Mason issued the apology and outlined personnel changes after she completed an inquiry into the case of Peter V. Gray, who resigned last week after working as associate director of athletics student services since 2002.
"Our ultimate role as a university is to protect our students, faculty, and staff," she said. "The University of Iowa owes an apology to everyone affected by this avoidable incident. We cannot afford to allow even an isolated breakdown in our system to compromise that fundamental commitment."
The Iowa City Press-Citizen published an internal report last week that accused Gray, 59, of violating the school's sexual harassment policy through improper touching that included shoulder massages, hugging and rubbing of athletes. The report quoted employees as saying the behavior dated back to Gray's earlier employment at Iowa from 1993 to 1995 and continued despite complaints from colleagues, coaches and at least one athlete. Gray acknowledged some of the touching but denied grabbing a student's genitals or buttocks.
The report also found that Gray had traded football tickets for nude photographs with someone outside the university and had inappropriate photographs on his work computer, including a screen saver of the men's swimming team and two showing individuals engaged in sex acts with stuffed animals or toys. University police are not investigating Gray, who has stayed out of public view since the allegations surfaced and not returned messages for comment.
The case raised questions about why Gray was rehired in 2002, what prompted the university to take action now and whether earlier complaints were effectively addressed. The way it became public—through a leak of the confidential report to the newspaper—also suggests the university tried to keep the episode quiet. Athletics Director Gary Barta earlier claimed that Gray resigned for "personal reasons."
Mason's statement did not address those questions. Instead, she said she was confident the school has "developed remedies addressing the breakdowns that occurred." Mason also praised Barta for helping her understand the facts surrounding the resignation of Gray, who's been praised by some former athletes for helping them keep up with academics.
The changes outlined by Mason suggest she found flaws in the way Gray was vetted and how he and others were supervised. Records released Wednesday revealed that Gray had been fired from Coastal Carolina University in Conway, S.C., in 1999 for poor performance.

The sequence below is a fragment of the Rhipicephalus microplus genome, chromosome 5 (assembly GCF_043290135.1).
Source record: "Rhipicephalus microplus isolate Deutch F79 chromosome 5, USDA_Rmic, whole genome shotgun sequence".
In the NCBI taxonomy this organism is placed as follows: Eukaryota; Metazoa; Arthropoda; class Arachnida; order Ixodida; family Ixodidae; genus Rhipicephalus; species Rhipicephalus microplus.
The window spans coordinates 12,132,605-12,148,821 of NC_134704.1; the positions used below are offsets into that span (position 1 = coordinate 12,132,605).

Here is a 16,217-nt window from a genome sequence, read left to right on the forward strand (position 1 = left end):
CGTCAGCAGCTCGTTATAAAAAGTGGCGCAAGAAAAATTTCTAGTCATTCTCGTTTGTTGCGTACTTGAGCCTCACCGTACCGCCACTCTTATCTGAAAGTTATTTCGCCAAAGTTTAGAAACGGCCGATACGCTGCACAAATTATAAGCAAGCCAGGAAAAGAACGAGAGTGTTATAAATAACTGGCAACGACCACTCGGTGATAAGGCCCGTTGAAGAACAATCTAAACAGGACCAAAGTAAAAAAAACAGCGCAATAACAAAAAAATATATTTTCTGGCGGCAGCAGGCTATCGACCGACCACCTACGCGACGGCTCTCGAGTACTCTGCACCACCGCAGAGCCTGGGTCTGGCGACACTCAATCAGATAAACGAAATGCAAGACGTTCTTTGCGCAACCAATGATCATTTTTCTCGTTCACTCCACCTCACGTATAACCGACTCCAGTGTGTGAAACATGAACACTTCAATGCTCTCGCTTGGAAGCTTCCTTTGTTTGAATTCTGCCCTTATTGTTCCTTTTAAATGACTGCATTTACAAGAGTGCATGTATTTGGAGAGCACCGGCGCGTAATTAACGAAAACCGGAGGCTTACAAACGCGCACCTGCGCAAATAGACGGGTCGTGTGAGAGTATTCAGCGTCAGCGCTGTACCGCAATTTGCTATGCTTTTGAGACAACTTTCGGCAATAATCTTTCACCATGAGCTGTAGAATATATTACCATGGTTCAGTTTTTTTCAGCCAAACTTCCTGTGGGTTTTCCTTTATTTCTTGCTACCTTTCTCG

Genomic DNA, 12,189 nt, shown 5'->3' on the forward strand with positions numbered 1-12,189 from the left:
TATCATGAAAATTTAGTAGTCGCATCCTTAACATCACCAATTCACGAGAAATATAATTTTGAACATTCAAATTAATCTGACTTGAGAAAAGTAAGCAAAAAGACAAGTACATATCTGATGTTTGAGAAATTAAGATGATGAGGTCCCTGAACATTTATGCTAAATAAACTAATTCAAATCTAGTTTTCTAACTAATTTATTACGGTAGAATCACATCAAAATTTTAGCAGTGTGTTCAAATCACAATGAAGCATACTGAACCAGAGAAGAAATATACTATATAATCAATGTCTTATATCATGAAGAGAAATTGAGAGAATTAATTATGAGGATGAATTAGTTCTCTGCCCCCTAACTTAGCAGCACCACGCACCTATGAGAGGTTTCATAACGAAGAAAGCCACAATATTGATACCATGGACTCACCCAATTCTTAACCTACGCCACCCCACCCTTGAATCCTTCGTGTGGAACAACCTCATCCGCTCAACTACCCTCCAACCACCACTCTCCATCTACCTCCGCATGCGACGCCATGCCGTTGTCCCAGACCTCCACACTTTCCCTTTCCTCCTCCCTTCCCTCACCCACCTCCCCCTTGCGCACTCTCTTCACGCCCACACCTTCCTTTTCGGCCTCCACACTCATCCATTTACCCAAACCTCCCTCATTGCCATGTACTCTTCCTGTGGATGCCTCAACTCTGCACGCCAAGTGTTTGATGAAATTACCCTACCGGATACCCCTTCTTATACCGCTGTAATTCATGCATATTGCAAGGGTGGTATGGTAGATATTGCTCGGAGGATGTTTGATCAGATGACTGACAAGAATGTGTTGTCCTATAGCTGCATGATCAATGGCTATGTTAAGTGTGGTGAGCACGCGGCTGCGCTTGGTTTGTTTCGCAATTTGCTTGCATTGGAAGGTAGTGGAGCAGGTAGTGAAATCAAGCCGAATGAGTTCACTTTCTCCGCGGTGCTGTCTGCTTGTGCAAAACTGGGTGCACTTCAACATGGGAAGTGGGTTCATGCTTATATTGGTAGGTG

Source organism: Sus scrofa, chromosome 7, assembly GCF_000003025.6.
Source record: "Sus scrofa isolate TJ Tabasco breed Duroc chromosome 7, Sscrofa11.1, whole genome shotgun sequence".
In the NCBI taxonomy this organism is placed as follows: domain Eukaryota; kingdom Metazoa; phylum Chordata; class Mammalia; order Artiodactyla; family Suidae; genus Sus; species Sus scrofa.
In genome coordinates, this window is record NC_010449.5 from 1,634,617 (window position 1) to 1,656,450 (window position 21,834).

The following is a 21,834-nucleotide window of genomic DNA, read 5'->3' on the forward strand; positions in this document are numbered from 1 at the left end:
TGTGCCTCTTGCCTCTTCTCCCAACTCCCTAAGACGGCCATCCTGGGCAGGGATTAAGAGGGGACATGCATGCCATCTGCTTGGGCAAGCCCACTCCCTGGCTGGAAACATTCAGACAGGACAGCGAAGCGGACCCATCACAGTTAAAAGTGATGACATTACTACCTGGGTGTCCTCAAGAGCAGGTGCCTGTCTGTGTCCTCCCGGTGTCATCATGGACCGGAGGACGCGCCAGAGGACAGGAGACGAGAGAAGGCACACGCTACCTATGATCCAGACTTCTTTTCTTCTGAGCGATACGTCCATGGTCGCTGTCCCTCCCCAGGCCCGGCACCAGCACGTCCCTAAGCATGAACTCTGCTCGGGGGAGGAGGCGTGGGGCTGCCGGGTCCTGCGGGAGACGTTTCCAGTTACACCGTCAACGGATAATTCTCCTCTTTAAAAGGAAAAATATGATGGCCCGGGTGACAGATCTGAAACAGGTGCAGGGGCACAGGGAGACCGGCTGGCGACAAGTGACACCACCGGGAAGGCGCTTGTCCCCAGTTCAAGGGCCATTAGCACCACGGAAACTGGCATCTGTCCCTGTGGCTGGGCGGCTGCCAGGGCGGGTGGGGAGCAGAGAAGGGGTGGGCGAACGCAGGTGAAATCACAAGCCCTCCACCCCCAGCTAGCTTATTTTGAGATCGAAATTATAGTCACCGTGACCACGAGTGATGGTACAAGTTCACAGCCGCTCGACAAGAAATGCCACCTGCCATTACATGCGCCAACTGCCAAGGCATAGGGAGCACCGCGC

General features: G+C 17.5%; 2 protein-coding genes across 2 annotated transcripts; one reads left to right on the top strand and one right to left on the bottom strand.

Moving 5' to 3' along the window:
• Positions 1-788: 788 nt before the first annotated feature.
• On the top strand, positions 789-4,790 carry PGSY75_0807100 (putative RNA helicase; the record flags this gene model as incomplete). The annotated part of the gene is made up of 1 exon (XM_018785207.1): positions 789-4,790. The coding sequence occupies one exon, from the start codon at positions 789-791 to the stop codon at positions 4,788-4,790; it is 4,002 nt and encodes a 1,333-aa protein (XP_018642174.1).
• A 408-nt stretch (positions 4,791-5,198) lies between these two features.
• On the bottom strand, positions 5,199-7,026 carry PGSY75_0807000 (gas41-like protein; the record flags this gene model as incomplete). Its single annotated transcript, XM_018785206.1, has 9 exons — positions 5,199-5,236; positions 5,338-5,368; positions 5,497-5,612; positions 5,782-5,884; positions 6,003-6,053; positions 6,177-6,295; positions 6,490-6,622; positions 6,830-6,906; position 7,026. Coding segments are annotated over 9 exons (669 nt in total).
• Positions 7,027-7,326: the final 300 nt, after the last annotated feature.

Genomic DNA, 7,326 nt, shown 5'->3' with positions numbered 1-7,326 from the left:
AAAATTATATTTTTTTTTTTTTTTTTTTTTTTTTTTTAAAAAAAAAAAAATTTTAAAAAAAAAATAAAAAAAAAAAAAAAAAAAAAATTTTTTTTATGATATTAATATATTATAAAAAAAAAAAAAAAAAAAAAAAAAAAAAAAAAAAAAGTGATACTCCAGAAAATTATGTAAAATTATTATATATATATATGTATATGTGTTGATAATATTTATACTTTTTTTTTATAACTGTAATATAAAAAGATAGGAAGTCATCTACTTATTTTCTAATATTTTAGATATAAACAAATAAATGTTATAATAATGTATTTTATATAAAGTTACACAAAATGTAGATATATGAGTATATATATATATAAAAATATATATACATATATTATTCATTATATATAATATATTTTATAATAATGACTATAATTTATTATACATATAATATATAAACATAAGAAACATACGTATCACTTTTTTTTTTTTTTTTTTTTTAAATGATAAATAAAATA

Gray oversaw Iowa's advising and counseling program for student-athletes, whom he had daily contact with at the Gerdin Athletic Learning Center.
Mason, who declined an interview request, said these next steps will occur:
— The university will review all hiring processes, starting with the athletics department, to ensure best practices in vetting applicants.
— The university will require supervisors of student-athlete advising services to report to the provost—the school's top academic official—and Barta for two years. Gray's position had reported to Fred Mims, associate director of athletics for student services and compliance. The internal report said a Gray supervisor, who wasn't named, had repeatedly admonished him for his inappropriate behavior in the workplace and local bars. Mims didn't return messages Friday.
— An internal audit will examine the operations of student-athlete advising services and compliance.
— Athletic counselors and advisers will be required to undergo additional sexual harassment training, beyond what is already mandated.
The statement said the university wouldn't discuss disciplinary actions taken against employees involved.
The case has received widespread attention, partly because it comes in the wake of the Jerry Sandusky sexual assault scandal at Penn State University. Mason chairs the Big Ten Council of Presidents and Chancellors, and she criticized Penn State's failures in the case and announced the conference's sanctions against the school in July.
Iowa professor N. William Hines, chairman of the Presidential Committee on Athletics, an oversight panel, praised Mason for making a definitive statement in response to growing public pressure.
"This hopefully will put some of the uncertainty to rest and we can go back to everyday life here," he said.
Hines said Mason's decision to choose the university's internal auditors to further investigate made sense, given their reputation for professionalism and fairness. But he said he was unsure whether the public would ever receive a full accounting of what happened with Gray's employment.
Iowa Board of Regents President Craig Lang expressed confidence in Mason's response.
"Her deep concern for the safety of students, faculty and staff, and her solid determination to identify answers and address the specific findings of this case will lead the University to the necessary conclusions," he said.